Wednesday, September 20, 2017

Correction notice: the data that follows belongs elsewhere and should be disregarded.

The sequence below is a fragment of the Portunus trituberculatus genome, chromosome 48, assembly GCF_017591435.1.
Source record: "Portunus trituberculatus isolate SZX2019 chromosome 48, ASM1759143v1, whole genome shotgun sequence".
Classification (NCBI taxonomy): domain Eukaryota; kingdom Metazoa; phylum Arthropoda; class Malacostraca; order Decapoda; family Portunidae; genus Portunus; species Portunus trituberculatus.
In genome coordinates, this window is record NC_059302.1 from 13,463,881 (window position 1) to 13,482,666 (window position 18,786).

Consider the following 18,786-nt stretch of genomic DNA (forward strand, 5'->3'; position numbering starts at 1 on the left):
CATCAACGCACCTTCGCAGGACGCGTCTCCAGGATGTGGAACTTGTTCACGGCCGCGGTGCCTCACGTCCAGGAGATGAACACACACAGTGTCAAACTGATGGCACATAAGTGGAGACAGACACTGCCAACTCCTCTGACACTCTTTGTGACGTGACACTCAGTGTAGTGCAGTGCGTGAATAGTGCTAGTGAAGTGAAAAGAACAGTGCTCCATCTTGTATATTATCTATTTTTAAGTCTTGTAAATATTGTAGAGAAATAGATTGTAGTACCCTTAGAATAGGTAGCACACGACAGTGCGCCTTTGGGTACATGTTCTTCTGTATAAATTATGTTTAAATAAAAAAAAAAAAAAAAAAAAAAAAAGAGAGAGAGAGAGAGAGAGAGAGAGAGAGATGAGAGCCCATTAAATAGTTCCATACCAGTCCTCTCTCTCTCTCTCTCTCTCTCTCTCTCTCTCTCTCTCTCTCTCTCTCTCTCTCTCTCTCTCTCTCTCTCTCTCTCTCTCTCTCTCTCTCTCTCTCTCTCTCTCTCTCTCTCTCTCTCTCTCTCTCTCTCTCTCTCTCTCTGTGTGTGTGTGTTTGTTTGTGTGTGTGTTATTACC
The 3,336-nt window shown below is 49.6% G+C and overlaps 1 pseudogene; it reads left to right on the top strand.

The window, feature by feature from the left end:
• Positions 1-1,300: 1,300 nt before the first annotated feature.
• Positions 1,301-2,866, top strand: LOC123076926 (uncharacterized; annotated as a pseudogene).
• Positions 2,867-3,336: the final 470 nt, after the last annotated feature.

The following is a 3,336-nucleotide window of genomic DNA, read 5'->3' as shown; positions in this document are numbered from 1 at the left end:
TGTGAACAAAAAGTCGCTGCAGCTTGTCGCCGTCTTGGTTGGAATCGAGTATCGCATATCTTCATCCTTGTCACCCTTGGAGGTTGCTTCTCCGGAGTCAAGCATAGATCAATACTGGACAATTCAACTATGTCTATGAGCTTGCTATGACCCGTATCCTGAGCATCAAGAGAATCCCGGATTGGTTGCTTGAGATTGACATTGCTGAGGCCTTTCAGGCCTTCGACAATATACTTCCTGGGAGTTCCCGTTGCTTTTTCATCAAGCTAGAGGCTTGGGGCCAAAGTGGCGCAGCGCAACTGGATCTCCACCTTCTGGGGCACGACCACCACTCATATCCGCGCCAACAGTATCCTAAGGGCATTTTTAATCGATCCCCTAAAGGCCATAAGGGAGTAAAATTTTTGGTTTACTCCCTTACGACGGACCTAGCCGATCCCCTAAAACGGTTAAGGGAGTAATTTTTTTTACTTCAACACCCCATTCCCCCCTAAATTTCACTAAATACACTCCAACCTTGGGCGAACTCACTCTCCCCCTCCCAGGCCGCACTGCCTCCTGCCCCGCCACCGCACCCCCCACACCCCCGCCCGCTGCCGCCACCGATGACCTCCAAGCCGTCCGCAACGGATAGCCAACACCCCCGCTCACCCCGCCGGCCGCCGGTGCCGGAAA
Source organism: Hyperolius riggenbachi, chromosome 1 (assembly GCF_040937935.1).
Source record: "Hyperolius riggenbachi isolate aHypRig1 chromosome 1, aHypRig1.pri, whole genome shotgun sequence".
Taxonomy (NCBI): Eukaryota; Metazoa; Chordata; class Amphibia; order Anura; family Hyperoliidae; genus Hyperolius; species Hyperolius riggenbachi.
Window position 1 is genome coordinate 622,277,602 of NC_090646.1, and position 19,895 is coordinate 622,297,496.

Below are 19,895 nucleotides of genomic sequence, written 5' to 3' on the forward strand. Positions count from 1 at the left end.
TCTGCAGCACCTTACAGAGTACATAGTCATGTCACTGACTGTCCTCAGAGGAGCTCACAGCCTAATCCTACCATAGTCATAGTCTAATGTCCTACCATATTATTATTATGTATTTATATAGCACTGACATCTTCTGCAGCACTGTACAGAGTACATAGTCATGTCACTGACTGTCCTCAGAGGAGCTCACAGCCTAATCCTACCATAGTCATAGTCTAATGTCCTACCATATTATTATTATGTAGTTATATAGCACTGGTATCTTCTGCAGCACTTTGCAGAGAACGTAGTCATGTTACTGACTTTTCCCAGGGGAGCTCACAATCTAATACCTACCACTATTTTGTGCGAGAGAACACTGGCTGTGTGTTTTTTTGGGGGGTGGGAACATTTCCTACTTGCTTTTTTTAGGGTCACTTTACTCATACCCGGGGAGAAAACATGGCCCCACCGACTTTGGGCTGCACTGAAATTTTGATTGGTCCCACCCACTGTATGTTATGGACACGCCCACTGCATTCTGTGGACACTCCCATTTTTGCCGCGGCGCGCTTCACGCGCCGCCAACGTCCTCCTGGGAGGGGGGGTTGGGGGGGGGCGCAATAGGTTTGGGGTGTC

ABSTRACT: In a dynamic competition model where firms initially share half of the market and consumers have switching costs, consumers' sophistication, lifespan and concentration impact the possibility to set collusive prices. I first show that with strategic long-run consumers, collusion is harder to implement than when consumers are not strategic: with sophisticated consumers, a deviating fi rm can cash-in the rents that a buyer obtains after switching. I then study the consequences of relaxing buyers concentration and show that collusion is then easier to maintain than with non-strategic consumers: with strategic consumers a firm must offer a low price at the moment of deviation as consumers can bene t from increased competition, emerging from an asymmetric market structure, without having to pay switching costs. The paper suggests simple policy recommendations: it does not suffice to educate consumers about the competitive effects of their current purchasing decisions, but central purchasing agencies also need to be promoted.